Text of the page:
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Dunne: Hutt Rotary Club

Peter Dunne speech
Leader, UnitedFuture
Hutt Rotary Club
Embargoed to midday, Wednesday, 20 February 2008
Hutt Bowling Club, 10 Myrtle St, Lower Hutt

The big news over the summer holidays was that Labour and National suddenly discovered that disaffected and increasingly alienated young people are a social time bomb.

Among the solutions they propose – some of which are sensible and ought to be implemented, not just talked about; and some of which are downright populist drivel that ought to be ignored – has been the recognition of the importance of promoting good parenting and nurturing families.

That simply underscores the reasons why UnitedFuture was so keen after the 2002 election to establish a Families Commission to promote good parenting and resilient families.

Today the Commission has been a reality for almost four years, and through its work leading the campaign against family violence, and its recently announced programme promoting the importance of parenting (a mandate we gave it after the last election) it is more than demonstrating its worth.

It is one of many flagship UnitedFuture policies that have been implemented over the last two Parliaments as a result of confidence and supply agreements we have entered into with the government of the day.

In a similar vein are the business tax cuts we pushed for in 2005 which were announced last year, the National Medicines Strategy to ensure New Zealanders get better access to the medicines they need, and tax changes to better promote the charitable sector and a culture of giving across New Zealand.

While I am very proud of these achievements which show the positive impact a support party can play in our political process, I am equally well aware that many people, who might otherwise approve of our involvement, and who agree it is important there is a viable centre party in New Zealand politics, do not see us in that light or support us politically because of a feeling that all this is window-dressing for a more fundamentalist agenda.

Even after the rather sad Captain Oates impersonation by one of our MPs last year, that perception has lingered.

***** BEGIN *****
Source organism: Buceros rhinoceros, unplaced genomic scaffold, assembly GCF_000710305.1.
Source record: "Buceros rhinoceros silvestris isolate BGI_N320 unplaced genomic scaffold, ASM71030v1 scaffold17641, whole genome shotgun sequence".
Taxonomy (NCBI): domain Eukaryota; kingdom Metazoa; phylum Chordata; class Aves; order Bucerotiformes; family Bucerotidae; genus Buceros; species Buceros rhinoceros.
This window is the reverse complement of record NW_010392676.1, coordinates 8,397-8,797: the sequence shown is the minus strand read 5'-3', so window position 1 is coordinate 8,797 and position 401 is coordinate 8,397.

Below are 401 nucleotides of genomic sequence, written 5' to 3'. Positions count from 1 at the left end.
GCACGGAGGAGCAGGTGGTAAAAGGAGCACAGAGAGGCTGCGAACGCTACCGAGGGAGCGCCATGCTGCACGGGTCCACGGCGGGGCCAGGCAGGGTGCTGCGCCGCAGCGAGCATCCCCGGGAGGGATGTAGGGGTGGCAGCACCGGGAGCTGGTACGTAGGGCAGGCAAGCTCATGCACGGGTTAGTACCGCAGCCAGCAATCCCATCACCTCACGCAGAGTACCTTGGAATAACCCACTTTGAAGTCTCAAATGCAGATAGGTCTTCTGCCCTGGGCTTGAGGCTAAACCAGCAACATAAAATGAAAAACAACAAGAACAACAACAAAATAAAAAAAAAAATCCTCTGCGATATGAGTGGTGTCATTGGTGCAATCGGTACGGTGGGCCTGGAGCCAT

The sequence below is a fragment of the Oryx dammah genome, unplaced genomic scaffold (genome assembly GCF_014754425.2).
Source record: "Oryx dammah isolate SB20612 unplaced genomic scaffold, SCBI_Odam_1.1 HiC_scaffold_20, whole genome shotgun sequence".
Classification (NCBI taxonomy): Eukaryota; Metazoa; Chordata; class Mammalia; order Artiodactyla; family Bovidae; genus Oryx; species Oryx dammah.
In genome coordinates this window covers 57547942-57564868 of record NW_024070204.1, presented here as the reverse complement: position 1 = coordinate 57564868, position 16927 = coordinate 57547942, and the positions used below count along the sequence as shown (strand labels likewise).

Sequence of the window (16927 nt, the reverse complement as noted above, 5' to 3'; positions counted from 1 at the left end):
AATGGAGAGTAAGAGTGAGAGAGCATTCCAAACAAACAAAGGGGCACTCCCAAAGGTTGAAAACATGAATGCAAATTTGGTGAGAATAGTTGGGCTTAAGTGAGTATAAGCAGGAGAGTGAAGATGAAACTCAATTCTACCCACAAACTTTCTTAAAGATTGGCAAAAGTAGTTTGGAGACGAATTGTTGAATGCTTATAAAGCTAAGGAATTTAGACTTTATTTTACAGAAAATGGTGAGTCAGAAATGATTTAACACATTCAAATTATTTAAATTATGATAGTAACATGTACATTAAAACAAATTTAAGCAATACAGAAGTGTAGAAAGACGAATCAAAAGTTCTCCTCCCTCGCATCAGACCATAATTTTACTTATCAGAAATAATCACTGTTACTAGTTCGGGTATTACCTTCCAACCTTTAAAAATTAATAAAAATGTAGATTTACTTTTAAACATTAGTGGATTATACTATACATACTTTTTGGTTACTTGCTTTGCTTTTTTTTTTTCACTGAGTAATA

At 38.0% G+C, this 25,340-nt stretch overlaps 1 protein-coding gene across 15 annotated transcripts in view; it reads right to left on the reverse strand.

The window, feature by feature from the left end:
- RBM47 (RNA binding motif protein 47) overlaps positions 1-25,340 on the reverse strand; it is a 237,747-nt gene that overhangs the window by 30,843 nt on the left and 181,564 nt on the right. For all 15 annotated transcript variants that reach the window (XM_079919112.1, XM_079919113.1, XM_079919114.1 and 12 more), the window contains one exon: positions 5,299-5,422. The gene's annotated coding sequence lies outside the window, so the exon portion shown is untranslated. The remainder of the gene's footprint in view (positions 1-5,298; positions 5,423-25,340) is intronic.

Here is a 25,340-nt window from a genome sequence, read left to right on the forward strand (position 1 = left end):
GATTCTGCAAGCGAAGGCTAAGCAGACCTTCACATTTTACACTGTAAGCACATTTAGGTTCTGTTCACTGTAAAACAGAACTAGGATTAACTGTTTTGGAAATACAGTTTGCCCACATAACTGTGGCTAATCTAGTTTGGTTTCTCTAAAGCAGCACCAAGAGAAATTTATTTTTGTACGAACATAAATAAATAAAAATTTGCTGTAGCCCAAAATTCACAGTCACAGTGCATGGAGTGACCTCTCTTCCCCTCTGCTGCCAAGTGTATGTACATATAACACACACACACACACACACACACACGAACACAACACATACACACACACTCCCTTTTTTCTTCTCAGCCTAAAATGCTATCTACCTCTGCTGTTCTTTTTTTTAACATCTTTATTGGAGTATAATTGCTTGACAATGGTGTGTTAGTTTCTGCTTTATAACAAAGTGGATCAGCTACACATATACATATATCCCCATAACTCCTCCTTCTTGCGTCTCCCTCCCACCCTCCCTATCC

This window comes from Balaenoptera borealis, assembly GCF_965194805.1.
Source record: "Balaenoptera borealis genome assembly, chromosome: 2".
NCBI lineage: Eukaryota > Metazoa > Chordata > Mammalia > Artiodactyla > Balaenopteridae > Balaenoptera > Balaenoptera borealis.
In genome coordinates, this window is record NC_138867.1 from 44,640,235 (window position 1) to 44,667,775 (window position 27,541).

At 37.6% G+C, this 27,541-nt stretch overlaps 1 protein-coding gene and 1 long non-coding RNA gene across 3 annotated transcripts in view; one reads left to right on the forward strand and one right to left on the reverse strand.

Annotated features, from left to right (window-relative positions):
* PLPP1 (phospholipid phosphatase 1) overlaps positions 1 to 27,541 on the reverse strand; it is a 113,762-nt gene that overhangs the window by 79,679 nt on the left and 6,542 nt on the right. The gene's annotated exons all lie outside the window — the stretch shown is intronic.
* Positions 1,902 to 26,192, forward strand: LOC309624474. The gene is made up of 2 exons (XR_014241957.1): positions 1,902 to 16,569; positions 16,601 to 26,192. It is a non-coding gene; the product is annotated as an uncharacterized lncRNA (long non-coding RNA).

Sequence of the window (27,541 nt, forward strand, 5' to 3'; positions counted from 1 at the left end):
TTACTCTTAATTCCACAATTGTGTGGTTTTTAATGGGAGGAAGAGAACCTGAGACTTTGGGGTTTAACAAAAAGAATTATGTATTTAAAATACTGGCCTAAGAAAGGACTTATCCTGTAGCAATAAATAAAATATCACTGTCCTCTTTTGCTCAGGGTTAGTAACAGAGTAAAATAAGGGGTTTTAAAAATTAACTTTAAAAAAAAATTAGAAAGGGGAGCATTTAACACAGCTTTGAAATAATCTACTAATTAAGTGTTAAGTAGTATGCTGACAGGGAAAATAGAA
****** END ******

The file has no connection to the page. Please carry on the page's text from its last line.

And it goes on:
Today, I want to make it unambiguously clear that those days are behind us – well and truly.

That departure last year was not just an individual’s fit of pique – it was an orchestrated desertion by those annoyed the party would not embrace their particular narrow agenda.

But contrary to their plan, their departure has left us a far stronger, more united and focused organisation.

UnitedFuture is now genuinely what it was always intended it to be - a truly modern, centre party focused on New Zealand’s best interests, and determined that all New Zealanders, whatever their background, race, or creed, have the chance to enjoy all that is good in our country.

Ours is a party that promotes freedom, self-reliance, personal responsibility and independence, whose policies and practice are based on the evidence, rather than blind dogma or prejudice.

From the start we have believed very much in the power of families and local communities as the fulcrum of change, which is why we have placed a strong emphasis on supporting those who support others.

We have not just discovered these issues because an election is looming, and we do not forget them once the election is over, or the headline has faded.

The triennial toss up later this year between the two old parties about who will lead the next government already looks decidedly uninspiring.

On the one hand, there is the Labour Party, increasingly tired after three terms in office and becoming more rigid and ideological as each week passes.

The more it is challenged electorally, the more it reverts to traditional policies to shore up its voting base, rather than looking ahead to what is in New Zealand’s best interests.

The irony is that as a result of many of Labour’s policies, New Zealanders have a stronger sense of self-belief and confidence, yet the government’s “we know best” attitude is increasingly out of step with that more confident public mood it has created.

And then, on the other hand, there is the National Party.

While it has a fresh, new leader who projects an air of confidence and optimism, nothing much else seems to have changed at all.

The rest of the party and what policy it has released so far still reek of the torpor and ordinariness that overwhelmed the last National Government in the late 1990s, and there is an anxiety that much of the good of recent years could be at risk if National tries to turn back the clock.

In short, both the two old parties simply lack the vision and commitment to inspire any great hope for the future among New Zealanders.